ERA Guiding Philosophies

ERA Guiding Philosophies

From its inception ERA has embraced a set of guiding philosophies and values that guide the authors, editors and the editorial board.

People come before science. The journal is primarily based on science. Most of its authors are scientists. If there is any conflict between culture and science, it is important that culture win. People are always more important than science. However, rational thinking usually leads one to see that the two are not in conflict but are harmonious. This assumes that the science is well done and the culture is well understood. If there is a conflict, it is best to look carefully at the quality of the science and our knowledge of the culture. The journal should be an open forum that creates a better understanding of both science and culture.

Exceed ethical standards. Scientific societies, governments and organizations set minimal standards that must be followed. Our policy is to exceed these standards when ever possible. Standards should be seen as opportunities, not as constraints. A researcher is on the path to truly understand the role of ethics when ethical standards are seen as a way to free relationships and create new opportunities. Material in the journal must recognize and promote high ethical practices.

Biocultural diversity must be saved. We must adhere to the true spirit of the Convention on Biological Diversity. Maintaining biocultural diversity is not a simple matter of following laws and treaties. Researchers and cultural practitioners should be guided by high standards not minimal standards. Promoting biocultural diversity should be easy and not a burden. Reports in the journal should reflect this attitude.

Traditional knowledge-keepers are the true guardians of traditional knowledge. Just as scientific knowledge is best evaluated and managed by scientists, so, traditional knowledge is best evaluated and managed by traditional knowledge keepers. The collection of information and its reporting must reflect a respect for the rights of the true guardians of knowledge.

Good science is based on well established procedures that lead to theories. Science is not facts. Science is a system that starts with clear reasoning that generates testable hypotheses. It is grounded in the use of reproducible methods to gather and analyze data. The goal of this system is to test existing theories and to produce new theories. Stopping short of this goal is, at best, an inefficient use of resources and a waste of time. The journal is fundamentally based on promoting good science.

There are many legitimate forms of cultural expression. Traditional knowledge may be illustrated in many different ways using an electronic (i.e., digital) medium. Doing so opens the possibility that this knowledge may be shared through the Internet. The forms include art, video, poetry, prose, and photography. Creativity should be encouraged. New solutions should be sought for additional ways to distribute cultural expressions of traditional knowledge. The journal should be an active participant in the practice of using many media and the quest to improve the use of media.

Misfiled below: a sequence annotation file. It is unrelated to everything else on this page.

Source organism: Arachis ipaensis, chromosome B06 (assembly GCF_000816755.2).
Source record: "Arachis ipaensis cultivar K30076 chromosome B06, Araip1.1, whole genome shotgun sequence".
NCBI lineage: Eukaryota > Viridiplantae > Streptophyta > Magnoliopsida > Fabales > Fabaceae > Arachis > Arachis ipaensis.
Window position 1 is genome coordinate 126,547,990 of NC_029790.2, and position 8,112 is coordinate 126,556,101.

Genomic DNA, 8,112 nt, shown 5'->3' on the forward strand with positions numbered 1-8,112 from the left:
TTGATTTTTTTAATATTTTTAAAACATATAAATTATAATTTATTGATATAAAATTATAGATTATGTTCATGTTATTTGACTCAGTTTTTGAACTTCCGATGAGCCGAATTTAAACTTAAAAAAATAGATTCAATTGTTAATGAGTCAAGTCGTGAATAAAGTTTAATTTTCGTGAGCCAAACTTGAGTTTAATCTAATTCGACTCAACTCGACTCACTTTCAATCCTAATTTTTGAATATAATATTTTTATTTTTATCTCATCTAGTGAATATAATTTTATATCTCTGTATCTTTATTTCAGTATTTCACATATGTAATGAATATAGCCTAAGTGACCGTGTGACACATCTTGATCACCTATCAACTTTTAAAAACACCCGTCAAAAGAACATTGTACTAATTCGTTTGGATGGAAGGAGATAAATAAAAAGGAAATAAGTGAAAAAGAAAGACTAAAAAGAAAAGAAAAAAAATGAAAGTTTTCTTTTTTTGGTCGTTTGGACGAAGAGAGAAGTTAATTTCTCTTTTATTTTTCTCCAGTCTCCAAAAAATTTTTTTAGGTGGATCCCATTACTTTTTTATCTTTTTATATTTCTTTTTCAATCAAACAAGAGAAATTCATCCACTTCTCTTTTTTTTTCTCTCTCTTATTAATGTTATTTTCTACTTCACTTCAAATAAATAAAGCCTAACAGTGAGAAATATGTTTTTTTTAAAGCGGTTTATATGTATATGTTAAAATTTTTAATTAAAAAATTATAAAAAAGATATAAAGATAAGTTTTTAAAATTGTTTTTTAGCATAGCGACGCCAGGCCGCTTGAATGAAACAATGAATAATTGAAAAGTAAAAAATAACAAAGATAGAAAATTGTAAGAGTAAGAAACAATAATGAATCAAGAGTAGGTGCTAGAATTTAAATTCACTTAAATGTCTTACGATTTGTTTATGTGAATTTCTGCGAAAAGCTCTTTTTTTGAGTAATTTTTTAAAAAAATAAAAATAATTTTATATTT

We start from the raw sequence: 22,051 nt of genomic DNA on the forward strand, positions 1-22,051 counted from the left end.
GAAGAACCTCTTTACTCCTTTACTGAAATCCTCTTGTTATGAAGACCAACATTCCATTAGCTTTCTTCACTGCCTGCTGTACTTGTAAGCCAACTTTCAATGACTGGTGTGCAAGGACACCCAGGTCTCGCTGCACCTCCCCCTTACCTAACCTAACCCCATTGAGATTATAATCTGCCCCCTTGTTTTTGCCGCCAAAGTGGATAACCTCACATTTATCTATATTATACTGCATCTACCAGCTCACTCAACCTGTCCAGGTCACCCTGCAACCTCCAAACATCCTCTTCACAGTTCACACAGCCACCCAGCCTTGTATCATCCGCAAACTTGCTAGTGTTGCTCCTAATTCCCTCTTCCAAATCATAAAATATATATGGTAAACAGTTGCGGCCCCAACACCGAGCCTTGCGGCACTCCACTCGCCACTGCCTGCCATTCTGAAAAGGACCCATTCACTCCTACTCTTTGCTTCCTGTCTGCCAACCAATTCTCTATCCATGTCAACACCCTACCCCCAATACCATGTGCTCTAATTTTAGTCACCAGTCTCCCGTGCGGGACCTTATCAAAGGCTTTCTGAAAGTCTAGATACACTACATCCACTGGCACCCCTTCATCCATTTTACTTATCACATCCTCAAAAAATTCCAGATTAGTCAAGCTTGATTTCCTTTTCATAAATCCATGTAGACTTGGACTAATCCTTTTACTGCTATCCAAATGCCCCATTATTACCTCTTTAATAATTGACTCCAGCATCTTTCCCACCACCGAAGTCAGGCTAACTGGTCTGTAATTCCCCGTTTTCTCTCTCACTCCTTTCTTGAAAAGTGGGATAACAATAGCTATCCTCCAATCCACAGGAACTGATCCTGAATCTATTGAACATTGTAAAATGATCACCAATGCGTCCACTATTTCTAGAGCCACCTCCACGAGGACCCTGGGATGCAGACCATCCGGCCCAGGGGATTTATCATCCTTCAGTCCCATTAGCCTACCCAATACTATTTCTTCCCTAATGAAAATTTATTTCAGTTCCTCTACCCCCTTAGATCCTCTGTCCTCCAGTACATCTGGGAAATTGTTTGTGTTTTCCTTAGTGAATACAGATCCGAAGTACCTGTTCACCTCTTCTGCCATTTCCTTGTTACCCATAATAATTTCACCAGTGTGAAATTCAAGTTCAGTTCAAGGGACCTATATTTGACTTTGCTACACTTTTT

Freedom of information comes through sharing. Free access to information is not a matter of "taking." It is equally a matter of giving. There are many ways to participate in the "giving" aspects of the process. For some this means writing. For others this means editing. Some will contribute resources. Others will provide evaluative reviews. Each form of participation is necessary and none is more or less important than another. The journal depends on this wide variety of participation.

It is important to repatriate knowledge and re-empower communities of knowledge holders. Too often, traditional knowledge has been stripped away from communities as a result of colonial activities. Scholars should use opportunities to return knowledge to communities. Together, we must find ways to free the voices that have not been allowed to speak. The journal must acknowledge this historical failure and seek ways to repay the debt owed to impacted communities.

Knowledge and language are inseparable. Knowledge is contained, organized and structured within languages (and cultural, biological, and environmental contexts). Knowledge changes when it is taken from one language into another. Whenever possible knowledge should be maintained in the language and cultural and biological environment in which it was developed. Publication of knowledge in its original language may help to prevent knowledge erosion.

The journal must provide a universally comfortable environment. The journal must be open and welcoming to both cultural practitioners and scientific scholars. Both must feel mutual acceptance as they publish alongside each other. This is a difficult balance as the two constituencies do not normally distribute work together. Every person, what ever their background, must demonstrate mutual respect and value the knowledge of every other person. This attitude must be reflected in publications.

Ethnobotanists bring an understanding of sustainability. All ethnobotanists should be familiar with sustainability concepts and practices. These are important in a host of contexts, such as language, culture, and ecology. Sustainability also extends to the ways that we obtain and disseminate scientific information. The structure and long-term operation of the journal depends on periodic re-evaluation of its sustainability. The maintenance of a healthy and vigorous scientific community is equally dependent on such evaluations.